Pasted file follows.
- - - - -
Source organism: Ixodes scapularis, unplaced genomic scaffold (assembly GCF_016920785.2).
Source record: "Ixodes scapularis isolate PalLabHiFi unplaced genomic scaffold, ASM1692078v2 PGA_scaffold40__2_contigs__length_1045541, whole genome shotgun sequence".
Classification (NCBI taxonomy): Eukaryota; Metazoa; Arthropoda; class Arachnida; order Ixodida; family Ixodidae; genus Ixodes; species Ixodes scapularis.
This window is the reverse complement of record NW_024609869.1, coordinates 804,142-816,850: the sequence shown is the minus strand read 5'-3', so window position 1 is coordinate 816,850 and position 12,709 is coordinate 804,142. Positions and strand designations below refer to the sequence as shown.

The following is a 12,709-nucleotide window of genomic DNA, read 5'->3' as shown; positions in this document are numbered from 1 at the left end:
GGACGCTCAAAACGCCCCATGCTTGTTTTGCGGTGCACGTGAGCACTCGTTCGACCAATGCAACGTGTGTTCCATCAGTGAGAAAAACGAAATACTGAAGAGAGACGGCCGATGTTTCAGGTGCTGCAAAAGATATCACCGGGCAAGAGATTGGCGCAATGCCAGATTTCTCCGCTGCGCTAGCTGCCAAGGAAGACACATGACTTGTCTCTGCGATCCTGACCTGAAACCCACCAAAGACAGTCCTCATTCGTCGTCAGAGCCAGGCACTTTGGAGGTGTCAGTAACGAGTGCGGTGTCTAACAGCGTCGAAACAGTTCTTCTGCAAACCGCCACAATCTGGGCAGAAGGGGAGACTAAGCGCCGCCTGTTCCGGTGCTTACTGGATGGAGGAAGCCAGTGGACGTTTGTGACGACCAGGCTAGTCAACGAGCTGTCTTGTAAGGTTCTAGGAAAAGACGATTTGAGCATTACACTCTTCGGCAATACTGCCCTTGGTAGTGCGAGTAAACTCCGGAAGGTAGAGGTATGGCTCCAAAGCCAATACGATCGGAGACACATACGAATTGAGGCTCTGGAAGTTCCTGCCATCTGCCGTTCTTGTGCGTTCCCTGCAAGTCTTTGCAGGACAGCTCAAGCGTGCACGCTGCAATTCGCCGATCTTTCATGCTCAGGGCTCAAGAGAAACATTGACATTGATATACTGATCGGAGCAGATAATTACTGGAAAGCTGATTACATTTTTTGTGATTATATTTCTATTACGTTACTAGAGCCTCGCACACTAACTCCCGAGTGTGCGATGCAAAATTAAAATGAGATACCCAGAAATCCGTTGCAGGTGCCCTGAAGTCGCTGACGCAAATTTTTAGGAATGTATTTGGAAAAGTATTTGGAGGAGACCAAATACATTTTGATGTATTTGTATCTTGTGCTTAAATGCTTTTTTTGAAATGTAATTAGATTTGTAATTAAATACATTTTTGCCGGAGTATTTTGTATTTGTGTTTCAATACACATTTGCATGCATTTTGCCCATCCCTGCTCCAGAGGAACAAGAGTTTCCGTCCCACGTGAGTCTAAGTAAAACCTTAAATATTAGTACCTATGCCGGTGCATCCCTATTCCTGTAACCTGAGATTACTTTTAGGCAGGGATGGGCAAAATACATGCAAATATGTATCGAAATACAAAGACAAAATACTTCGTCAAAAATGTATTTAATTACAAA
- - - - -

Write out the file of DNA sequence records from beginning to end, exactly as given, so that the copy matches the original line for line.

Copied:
Source organism: Ixodes scapularis, unplaced genomic scaffold (assembly GCF_016920785.2).
Source record: "Ixodes scapularis isolate PalLabHiFi unplaced genomic scaffold, ASM1692078v2 PGA_scaffold40__2_contigs__length_1045541, whole genome shotgun sequence".
Classification (NCBI taxonomy): Eukaryota; Metazoa; Arthropoda; class Arachnida; order Ixodida; family Ixodidae; genus Ixodes; species Ixodes scapularis.
This window is the reverse complement of record NW_024609869.1, coordinates 804,142-816,850: the sequence shown is the minus strand read 5'-3', so window position 1 is coordinate 816,850 and position 12,709 is coordinate 804,142. Positions and strand designations below refer to the sequence as shown.

The following is a 12,709-nucleotide window of genomic DNA, read 5'->3' as shown; positions in this document are numbered from 1 at the left end:
GGACGCTCAAAACGCCCCATGCTTGTTTTGCGGTGCACGTGAGCACTCGTTCGACCAATGCAACGTGTGTTCCATCAGTGAGAAAAACGAAATACTGAAGAGAGACGGCCGATGTTTCAGGTGCTGCAAAAGATATCACCGGGCAAGAGATTGGCGCAATGCCAGATTTCTCCGCTGCGCTAGCTGCCAAGGAAGACACATGACTTGTCTCTGCGATCCTGACCTGAAACCCACCAAAGACAGTCCTCATTCGTCGTCAGAGCCAGGCACTTTGGAGGTGTCAGTAACGAGTGCGGTGTCTAACAGCGTCGAAACAGTTCTTCTGCAAACCGCCACAATCTGGGCAGAAGGGGAGACTAAGCGCCGCCTGTTCCGGTGCTTACTGGATGGAGGAAGCCAGTGGACGTTTGTGACGACCAGGCTAGTCAACGAGCTGTCTTGTAAGGTTCTAGGAAAAGACGATTTGAGCATTACACTCTTCGGCAATACTGCCCTTGGTAGTGCGAGTAAACTCCGGAAGGTAGAGGTATGGCTCCAAAGCCAATACGATCGGAGACACATACGAATTGAGGCTCTGGAAGTTCCTGCCATCTGCCGTTCTTGTGCGTTCCCTGCAAGTCTTTGCAGGACAGCTCAAGCGTGCACGCTGCAATTCGCCGATCTTTCATGCTCAGGGCTCAAGAGAAACATTGACATTGATATACTGATCGGAGCAGATAATTACTGGAAAGCTGATTACATTTTTTGTGATTATATTTCTATTACGTTACTAGAGCCTCGCACACTAACTCCCGAGTGTGCGATGCAAAATTAAAATGAGATACCCAGAAATCCGTTGCAGGTGCCCTGAAGTCGCTGACGCAAATTTTTAGGAATGTATTTGGAAAAGTATTTGGAGGAGACCAAATACATTTTGATGTATTTGTATCTTGTGCTTAAATGCTTTTTTTGAAATGTAATTAGATTTGTAATTAAATACATTTTTGCCGGAGTATTTTGTATTTGTGTTTCAATACACATTTGCATGCATTTTGCCCATCCCTGCTCCAGAGGAACAAGAGTTTCCGTCCCACGTGAGTCTAAGTAAAACCTTAAATATTAGTACCTATGCCGGTGCATCCCTATTCCTGTAACCTGAGATTACTTTTAGGCAGGGATGGGCAAAATACATGCAAATATGTATCGAAATACAAAGACAAAATACTTCGTCAAAAATGTATTTAATTACAAA